Battle of Cárdenas
The Battle of Cárdenas was a minor naval engagement of the Spanish–American War fought on 11 May 1898 in the port of Cárdenas, Cuba, between an American squadron of 5 ships under Captain Chapman C. Todd and 3 small Spanish vessels under Mariano Mateu. The battle resulted in an unusually costly American reverse that dissuaded the U.S. Navy from undertaking further attacks on the port.
In May 1898, a small squadron of the United States Navy, consisting of the torpedo boats USS Foote and USS Winslow, the gunboats USS Wilmington and USS Machias, and the U.S. Revenue Cutter Hudson, was operating off the northern coast of Cuba. On May 11, 1898, this fleet entered the Bay of Cárdenas to destroy the three small Spanish gunboats reportedly moored in the harbor. Having swept the area for mines, Captain Todd ordered the Winslow to approach the shore and investigate a steamer moored alongside the wharf to determine whether the vessel was an enemy warship.
The Spanish squadron based on Cárdenas consisted of three ships: Ligera, Alerta and Antonio López, under the command of Teniente de Navío Mariano Mateu. The 42-ton Ligera, which had driven off Foote two weeks earlier in a fortuitous encounter off the harbour's mouth, was under Lieutenant Antonio Pérez Rendón, while Alerta, of the same tonnage, was under Lieutenant Pasquín. Both gunboats mounted a cannon of 42 mm and a Maxim of 37 mm. Antonio López was a small tug armed with a Nordenfelt gun, and under the command of Lieutenant Domingo Montes Reguefeiros. The Spanish Line had transferred the Antonio Lopez to the navy some years before.
By 13:35, Winslow reached a point approximately 1,500 yards from her quarry when a white puff of smoke from Antonio López's bow gun signaled the beginning of an artillery duel which lasted one hour and 20 minutes. Winslow responded with her 1-pounders. The Spanish concentrated their efforts on Winslow, and she soon received several direct hits. The first shot to score on the torpedo boat destroyed both her steam and manual steering gear. Her crew tried to rig an auxiliary steering system, but she swung broadside to the enemy and a shot pierced her hull near the engine room and knocked the port main engine out of commission. She maneuvered with her remaining engine to evade enemy fire and maintained a steady return fire with her 1-pounders. Wilmington and Hudson brought their guns to bear on the Spanish ship and shore, and the combined fire of the three American warships put the Spanish tugboat out of action while several waterfront buildings caught fire.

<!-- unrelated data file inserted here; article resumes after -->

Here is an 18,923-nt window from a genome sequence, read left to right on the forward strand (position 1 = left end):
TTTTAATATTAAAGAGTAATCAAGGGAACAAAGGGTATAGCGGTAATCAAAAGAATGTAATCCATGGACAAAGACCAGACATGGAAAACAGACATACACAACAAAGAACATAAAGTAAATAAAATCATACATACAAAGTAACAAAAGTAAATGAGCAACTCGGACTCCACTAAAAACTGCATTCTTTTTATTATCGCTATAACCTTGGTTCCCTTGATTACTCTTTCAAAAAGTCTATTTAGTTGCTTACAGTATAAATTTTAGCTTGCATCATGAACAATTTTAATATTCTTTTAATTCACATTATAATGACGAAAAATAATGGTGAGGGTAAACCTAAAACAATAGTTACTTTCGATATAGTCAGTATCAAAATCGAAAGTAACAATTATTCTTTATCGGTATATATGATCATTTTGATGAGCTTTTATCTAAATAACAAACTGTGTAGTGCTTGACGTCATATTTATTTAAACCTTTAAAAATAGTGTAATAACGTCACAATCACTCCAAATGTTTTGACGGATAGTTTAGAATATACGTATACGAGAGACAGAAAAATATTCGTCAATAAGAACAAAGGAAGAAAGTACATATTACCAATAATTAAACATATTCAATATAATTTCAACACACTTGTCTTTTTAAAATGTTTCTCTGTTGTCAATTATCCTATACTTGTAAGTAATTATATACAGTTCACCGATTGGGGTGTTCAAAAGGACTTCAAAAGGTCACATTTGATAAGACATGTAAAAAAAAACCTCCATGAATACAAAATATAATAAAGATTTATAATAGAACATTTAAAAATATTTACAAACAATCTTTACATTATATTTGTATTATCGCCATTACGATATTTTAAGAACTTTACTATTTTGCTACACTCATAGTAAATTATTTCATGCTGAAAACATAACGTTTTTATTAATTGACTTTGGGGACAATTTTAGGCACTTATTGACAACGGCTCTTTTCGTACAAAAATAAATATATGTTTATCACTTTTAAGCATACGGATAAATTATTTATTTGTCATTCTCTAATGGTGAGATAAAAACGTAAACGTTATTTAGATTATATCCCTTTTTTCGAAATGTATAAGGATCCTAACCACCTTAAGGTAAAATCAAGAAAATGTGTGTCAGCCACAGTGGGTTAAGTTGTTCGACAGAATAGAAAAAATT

All but disabled, Winslow requested Hudson to tow her out of action. The revenue cutter approached the stricken torpedo boat and rigged a tow line between the two ships. As Hudson began to tow Winslow out to sea, one of the last Spanish shells to strike the torpedo boat hit her near the starboard gun and killed Ensign Worth Bagley who had been helping to direct the warship's maneuvers by carrying instructions from the deck to the base of the engine room ladder. Ensign Bagley became known as the first U.S. naval officer killed in the Spanish–American War, killed along with four other sailors, John Barberes, John Daniels, George B. Meek and E.B. Tunnell.:73
Badly damaged, Winslow was towed clear of the action. Her commanding officer and several others in her crew were wounded. Lieutenant John Bernadou saw that the dead and wounded were transferred to Hudson, and he then left the ship after turning command over to Chief Gunner's Mate George P. Brady, who — along with Chief Gunner's Mate Hans Johnsen and Chief Machinist T. C. Cooney — later received the Medal of Honor.
Because at the time members of the Revenue Cutter Service were not eligible for the Navy Medal of Honor, Congress approved a special medal struck for them. Frank Newcomb, the commanding officer of Hudson, received the medal in gold, his officers received it in silver, and the enlisted crewmen in bronze. On the Spanish side, Teniente de Navío Montes, commander of the Antonio López, received the Laureate Cross of Saint Ferdinand.
The Spanish gunboat squadron, made of seven steam launches, remained unscathed until the end of the war, when all the units were sold by the Spanish government.
Another outcome was the legal cases initiated due to the damage sustained to private property. The surrounding area of the battle was noted as an elite community that was home to many Cuban aristocratic families of European descent and several took up cases with the post-war Spanish Treaty Committee to receive compensation for damage made to their homes or businesses. The most high-profile of the cases was that of the socialite and heiress Enriqueta García Martín and her husband, lawyer Francisco E. Cazañas for damages to their Buena Vista estate grounds near the Bay of Cárdenas, which included extensive farmlands and a major sugar plantation. The couple was awarded a total of $13,138 (over $360,000 in 2020 when adjusted for inflation) by the US Secretary of the Treasury, the second highest sum awarded by the Spanish Treaty Committee and the most to any private citizen not representing a corporation.
Order of battle
- Antonio López
- Rodríguez González, p. 115
- Rodríguez González, p. 116
- Nofi, A.A., 1996, The Spanish–American War, 1898, Pennsylvania: Combined Books, ISBN 0938289578
- Franco Castañón, Hermenegildo, 1898: Los españoles que derrotaron a EE.UU. (Historia de Iberia Vieja, nº 7, pags. 80-85) (in Spanish)
- Ligera Vida Marítima. Retrieved on 16 January 2012 (in Spanish)
- This article incorporates text from the public domain Dictionary of American Naval Fighting Ships.
- Albert A. Nofi (1996). The Spanish–American War, 1898. Combined Books. ISBN 0-938289-57-8.
- Agustín Ramón Rodríguez González (1998). Operaciones de la Guerra de 1898: una revisión crítica. Actas Editorial. ISBN 84-87863-72-8.